They had close cropped, jet black hair, and steely grey eyes set deep beneath thick bushy eyebrows, which met in the middle over their broad noses. Their skin had an olive tinge to it. The lips were thin and cruel. Definitely not a pretty sight. Al found himself profoundly relieved that Sam had not Leaped into one of these goons. We must be grateful for small mercies, he thought. And that brought him sharply back to the fact that Sam was here, and they had to find out why.

Al turned his attention back to Donahue, wondering what his interest was in these two. He would have liked to eavesdrop on their conversation, but their jaws were set tight. They weren't giving anything away. Donahue seemed annoyed by this too, as he tried to melt into the background. Al didn't blame him. He reckoned that these two wouldn't react too kindly to being spied on.

Al debated with himself whether to follow the gruesome twosome, or stick with Donahue, or call it quits and go back to Tina. At that moment a voice like a foghorn made him jump.

"Donahue! What you doin' over there, boy?"

Donahue started guiltily and looked around at the foreman, muttering something about checking supplies, and hurrying back to where he was obviously meant to be.

Al thought he had the look of a kid who'd been caught with his hand in the cookie jar.

"Whatever it is, you are in way over your head, kid." Al said to him. He had an uneasy feeling that Donahue was not going to 'disappear' willingly, and it was more than an even bet that the terrible twins and/or the load mouthed foreman could be implicated. Al wouldn't trust any of them to sell him a used car.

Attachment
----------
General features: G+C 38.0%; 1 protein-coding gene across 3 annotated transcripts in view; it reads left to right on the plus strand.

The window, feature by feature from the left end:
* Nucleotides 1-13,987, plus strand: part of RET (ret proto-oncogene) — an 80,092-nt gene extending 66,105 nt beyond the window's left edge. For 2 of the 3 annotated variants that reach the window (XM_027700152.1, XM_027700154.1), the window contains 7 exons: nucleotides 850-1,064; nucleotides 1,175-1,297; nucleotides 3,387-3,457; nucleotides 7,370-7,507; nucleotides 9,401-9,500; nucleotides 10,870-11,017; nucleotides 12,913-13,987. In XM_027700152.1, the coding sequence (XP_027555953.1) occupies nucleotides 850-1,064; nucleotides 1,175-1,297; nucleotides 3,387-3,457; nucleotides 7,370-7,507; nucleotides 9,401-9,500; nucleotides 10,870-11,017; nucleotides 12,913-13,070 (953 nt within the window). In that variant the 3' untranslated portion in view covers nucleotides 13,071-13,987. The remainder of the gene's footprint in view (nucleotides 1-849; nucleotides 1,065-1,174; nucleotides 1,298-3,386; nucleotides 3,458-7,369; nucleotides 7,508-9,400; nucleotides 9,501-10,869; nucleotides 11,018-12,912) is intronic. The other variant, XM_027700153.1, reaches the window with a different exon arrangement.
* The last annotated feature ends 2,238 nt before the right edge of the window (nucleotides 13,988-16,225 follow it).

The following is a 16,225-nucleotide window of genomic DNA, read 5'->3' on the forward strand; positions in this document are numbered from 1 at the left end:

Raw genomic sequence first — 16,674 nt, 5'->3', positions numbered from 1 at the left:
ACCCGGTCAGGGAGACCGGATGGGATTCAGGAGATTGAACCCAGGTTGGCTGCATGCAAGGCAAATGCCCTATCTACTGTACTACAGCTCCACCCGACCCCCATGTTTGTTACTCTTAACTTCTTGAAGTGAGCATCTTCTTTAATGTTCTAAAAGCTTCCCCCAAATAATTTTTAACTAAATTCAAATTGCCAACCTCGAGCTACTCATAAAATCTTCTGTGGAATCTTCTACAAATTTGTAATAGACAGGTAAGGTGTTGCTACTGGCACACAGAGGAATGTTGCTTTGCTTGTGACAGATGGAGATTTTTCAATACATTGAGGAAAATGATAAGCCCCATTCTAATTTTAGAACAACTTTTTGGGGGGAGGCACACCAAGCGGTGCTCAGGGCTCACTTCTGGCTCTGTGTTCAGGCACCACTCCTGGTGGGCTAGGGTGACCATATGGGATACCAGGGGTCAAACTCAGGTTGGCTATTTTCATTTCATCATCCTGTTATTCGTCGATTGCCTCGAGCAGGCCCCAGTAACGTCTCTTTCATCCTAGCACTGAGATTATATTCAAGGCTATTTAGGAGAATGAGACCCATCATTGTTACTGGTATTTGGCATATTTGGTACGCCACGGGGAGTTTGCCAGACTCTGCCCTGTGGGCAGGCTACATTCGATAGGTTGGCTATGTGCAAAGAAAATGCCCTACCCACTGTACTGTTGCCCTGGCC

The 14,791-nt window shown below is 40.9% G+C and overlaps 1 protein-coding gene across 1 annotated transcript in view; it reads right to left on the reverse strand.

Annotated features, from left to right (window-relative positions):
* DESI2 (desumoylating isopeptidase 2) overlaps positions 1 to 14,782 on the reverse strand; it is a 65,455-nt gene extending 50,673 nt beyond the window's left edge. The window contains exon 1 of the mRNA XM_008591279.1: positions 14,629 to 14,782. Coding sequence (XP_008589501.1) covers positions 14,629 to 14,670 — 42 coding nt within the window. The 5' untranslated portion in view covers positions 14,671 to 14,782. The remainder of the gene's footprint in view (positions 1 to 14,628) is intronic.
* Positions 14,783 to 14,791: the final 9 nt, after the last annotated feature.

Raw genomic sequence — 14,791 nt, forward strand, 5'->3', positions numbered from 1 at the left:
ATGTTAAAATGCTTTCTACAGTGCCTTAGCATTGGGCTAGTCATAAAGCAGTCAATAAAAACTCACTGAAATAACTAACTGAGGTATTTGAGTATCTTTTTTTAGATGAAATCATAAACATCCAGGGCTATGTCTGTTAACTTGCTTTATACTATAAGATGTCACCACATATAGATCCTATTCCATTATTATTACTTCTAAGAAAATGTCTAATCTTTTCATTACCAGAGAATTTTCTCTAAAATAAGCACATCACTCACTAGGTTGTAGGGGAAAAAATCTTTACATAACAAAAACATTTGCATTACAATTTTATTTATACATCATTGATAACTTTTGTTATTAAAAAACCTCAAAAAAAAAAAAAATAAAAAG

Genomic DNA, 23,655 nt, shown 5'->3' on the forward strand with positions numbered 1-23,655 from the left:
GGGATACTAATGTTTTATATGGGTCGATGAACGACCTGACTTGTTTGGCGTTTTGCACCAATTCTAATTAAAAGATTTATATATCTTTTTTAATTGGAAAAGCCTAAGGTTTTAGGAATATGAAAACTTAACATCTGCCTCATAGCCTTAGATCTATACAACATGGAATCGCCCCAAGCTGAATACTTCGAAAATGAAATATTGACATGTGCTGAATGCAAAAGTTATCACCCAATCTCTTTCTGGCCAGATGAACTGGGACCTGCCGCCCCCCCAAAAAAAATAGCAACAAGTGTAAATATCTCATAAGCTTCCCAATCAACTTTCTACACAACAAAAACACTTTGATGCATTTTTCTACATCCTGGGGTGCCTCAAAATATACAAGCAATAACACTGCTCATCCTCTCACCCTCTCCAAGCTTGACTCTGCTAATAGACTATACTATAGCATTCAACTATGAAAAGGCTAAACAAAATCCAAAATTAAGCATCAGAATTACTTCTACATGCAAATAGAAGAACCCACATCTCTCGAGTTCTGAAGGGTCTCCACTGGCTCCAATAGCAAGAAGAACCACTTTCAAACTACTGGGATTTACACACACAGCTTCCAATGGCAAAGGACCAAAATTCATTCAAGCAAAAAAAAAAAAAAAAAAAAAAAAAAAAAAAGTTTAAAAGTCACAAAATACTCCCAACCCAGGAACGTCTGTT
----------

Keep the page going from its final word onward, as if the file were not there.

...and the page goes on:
He decided to ask Ziggy if she could come up with anything on them, and punched up his doorway. He figured Donahue would be lying low for a while and unlikely to be worth watching any longer. Besides, he had a hot date with the lovely Tina, and he didn't want a repeat performance of the scene she'd created last time he had kept her waiting. Both for the sake of Al's love life, and for Sam's sake (since they relied on Tina's technical expertise to keep Ziggy functional), it paid to keep Tina sweet.

Back in his room, he interrogated Ziggy while rifling through his wardrobe for the right outfit to suit his mood. It was useful that the computer was not confined to the room in which the actual hardware was housed, but could be voice linked anywhere in the complex. Dr Beckett had thought of almost everything when designing this project. (Except how to get himself home!)